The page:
Do the numbers lie?

10 months. That’s a long time. A long time to be with 20 students. A long time to invest in each and everyone of them and their families. It’s a bond that will be with me forever.

That’s a school year. That is teaching. That is my life for 10 months.

When the final day of school comes, it’s received different by everyone. My students are moving on. My once great and powerful Oz voice that existed in September evaporated into a shell of itself in the month of June.

That is the conclusion of the school year for the majority as my two oldest children are ready for an activity filled summer.

My pregnant wife, Kellie, is ready for me to go from Mr. Rubin to just Jon and Dad.

And then there is Sawyer.

Sawyer had the quickest of turnarounds out of all. He finished school, had two days off, and went back to his extended school year without missing a beat.

He loves the small bus. He loves getting on it. He loves working with his teachers. He loves the playground as his giggle echoes across the air while he bounds towards the swing.

He loves coming home as he even gives me a squeeze. I pause when this happens. I don’t get a hug often as it’s typically saved for his mom. However, when he does, I look down on him, kiss his head and embrace the moment.

it’s all glory right now. Or it was until I opened Sawyer’s backpack.

His standardized test results were in his bag. Looking at them made me tilt my head back in forth a bit.

The teacher in me knows that it is only one data point. I’m fine with reading numbers that put him in any average or below average bracket. Test scores don’t define him.

My heartache in this stems more so thinking about how these assessments mean nothing to him.

His numbers attached to his name are just numbers. Those numbers don’t lie at the moment he was working. I’m ok with that. It’s the reality of data.

What is difficult for me with Sawyer is that for someone who doesn’t know him may infer that he is below average and that irks me.

It bothers me because of the amount of effort that it has taken from his teachers. They work they have put in to get him to this point to arrive at answers it such an accomplishment that it trumps the result.

The path was far greater than the result. So the numbers did lie from a certain point of view.

We just have to keep changing the world regardless of what the numbers say.

Holding on

The summer has arrived. The weather is warm. The pollen is a sea of yellow on my dash as my Jeep roof is open. The school year is at its conclusion.

Our first grader is about to embark on another break, which historically has been a tidal wave of challenges.

Sawyer needs routine. It’s not wise to challenge that. He does his best waking up, having breakfast, getting dressed, and going to school. Not having that structure tends to be a challenge for him.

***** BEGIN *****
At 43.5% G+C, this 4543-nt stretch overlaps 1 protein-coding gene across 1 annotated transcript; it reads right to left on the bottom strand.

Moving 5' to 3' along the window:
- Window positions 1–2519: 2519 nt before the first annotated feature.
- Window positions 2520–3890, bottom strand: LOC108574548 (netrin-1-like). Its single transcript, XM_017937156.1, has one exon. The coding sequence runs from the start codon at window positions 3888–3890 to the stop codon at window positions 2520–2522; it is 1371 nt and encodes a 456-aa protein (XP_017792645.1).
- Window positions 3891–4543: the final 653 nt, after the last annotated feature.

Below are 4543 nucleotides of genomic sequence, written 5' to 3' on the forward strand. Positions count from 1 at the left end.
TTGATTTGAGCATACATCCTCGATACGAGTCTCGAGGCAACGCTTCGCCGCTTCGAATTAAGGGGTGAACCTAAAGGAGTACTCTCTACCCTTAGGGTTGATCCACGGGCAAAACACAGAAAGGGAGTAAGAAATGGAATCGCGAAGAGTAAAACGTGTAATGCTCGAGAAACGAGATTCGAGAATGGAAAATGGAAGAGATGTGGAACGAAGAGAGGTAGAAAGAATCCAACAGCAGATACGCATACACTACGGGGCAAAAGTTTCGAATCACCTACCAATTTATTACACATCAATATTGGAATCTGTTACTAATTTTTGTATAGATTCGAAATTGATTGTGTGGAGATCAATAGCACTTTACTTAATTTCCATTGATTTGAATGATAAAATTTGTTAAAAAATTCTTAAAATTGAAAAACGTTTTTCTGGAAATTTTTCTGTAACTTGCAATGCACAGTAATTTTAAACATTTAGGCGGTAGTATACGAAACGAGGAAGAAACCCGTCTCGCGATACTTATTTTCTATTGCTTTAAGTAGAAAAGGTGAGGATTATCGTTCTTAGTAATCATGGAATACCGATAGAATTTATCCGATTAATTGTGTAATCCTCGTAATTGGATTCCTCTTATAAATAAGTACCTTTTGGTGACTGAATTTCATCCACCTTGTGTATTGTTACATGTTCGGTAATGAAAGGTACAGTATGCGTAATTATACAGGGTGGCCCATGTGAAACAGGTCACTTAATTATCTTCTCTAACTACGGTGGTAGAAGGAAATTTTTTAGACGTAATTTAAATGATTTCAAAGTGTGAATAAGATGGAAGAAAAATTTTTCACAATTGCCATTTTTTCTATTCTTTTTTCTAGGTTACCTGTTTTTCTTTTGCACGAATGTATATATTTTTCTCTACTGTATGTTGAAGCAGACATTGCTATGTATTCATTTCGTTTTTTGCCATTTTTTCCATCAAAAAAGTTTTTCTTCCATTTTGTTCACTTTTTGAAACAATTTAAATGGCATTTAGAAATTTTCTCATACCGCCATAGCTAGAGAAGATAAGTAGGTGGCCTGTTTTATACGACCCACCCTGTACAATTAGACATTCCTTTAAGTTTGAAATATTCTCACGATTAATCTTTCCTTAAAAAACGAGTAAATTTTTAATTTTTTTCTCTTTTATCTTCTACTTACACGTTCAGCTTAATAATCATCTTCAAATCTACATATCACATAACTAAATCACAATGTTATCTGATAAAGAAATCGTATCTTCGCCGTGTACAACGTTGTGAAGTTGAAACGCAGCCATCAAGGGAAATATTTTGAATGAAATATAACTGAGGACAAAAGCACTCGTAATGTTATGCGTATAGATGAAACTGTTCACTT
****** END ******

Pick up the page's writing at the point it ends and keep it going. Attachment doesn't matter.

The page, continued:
Thankfully for him, he will begin his extended school year in a matter of weeks. I will take him to school by myself. I will pick him up with Oscar the pug per his request.

Oscar will cry as we wait in the pick up line until he sees Sawyer. Sawyer will giggle while pointing to Oscar. And Michael Jackson’s Black or White may be his first song request when he sits.

We will discuss a plan the night before about his following day. We will go over his plan in the morning before I drop him off.

Though exhausting at times, this is who he is. He needs to know about what will be happening. It’s as redundant as my kitchen sink piling up with dishes. I hate doing dishes.

The real kicker this summer is the road work going on outside our home. At any given moment, a road route could change. Though this may seem a non issue, try explaining that to Sawyer.

He has his own map. He has his way to get somewhere. He needs to know when work will be complete. He will perseverate on this day after day after day.

So though the excitement is in the air, I need to be realistic with what is to come. He and I are holding on to our seats for another summer.

What if

I don’t know what happened but I woke up one day as an adult. I had three children and twins on the way. I haven’t seen my brother in 8 years. My parents live in different states. I have no living grandparents.

Years ago, a guy at my gym used to respond when I asked him how he was doing by telling me that he had a wife, three kids, and a mortgage. He was 40. I was 23.

I’m now him plus more.

I don’t know his story. I struggle at times to figure out my own.

I see what I have. I see what I have lost. I see what I continue to gain.

That’s life.

I do worry about the what if though. It keeps me up at times.

What if Sawyer doesn’t make friends? Will his life be that of a loner who is known as Autistic? Will the label be with him regardless of his progress?

What if he decides to be independent even if he isn’t ready? How will my wife Kellie and I navigate the world of an Autistic adult?

What if there is no Kellie and I? How will Sawyer self advocate when he needs support? How will his siblings guide him and work together?

These are all unknowns and aspects of our life that we need to plan for.

These are just a few because once I start rolling, there is no stop.

There are nights when this starts at 9 and I see the clock at 10,11, and 12.

I envision every scenario. It’s almost like a freeze frame of a movie that I’m not holding the controls to.

That’s my reality. That’s my fears. That’s my honesty.

That’s my what if.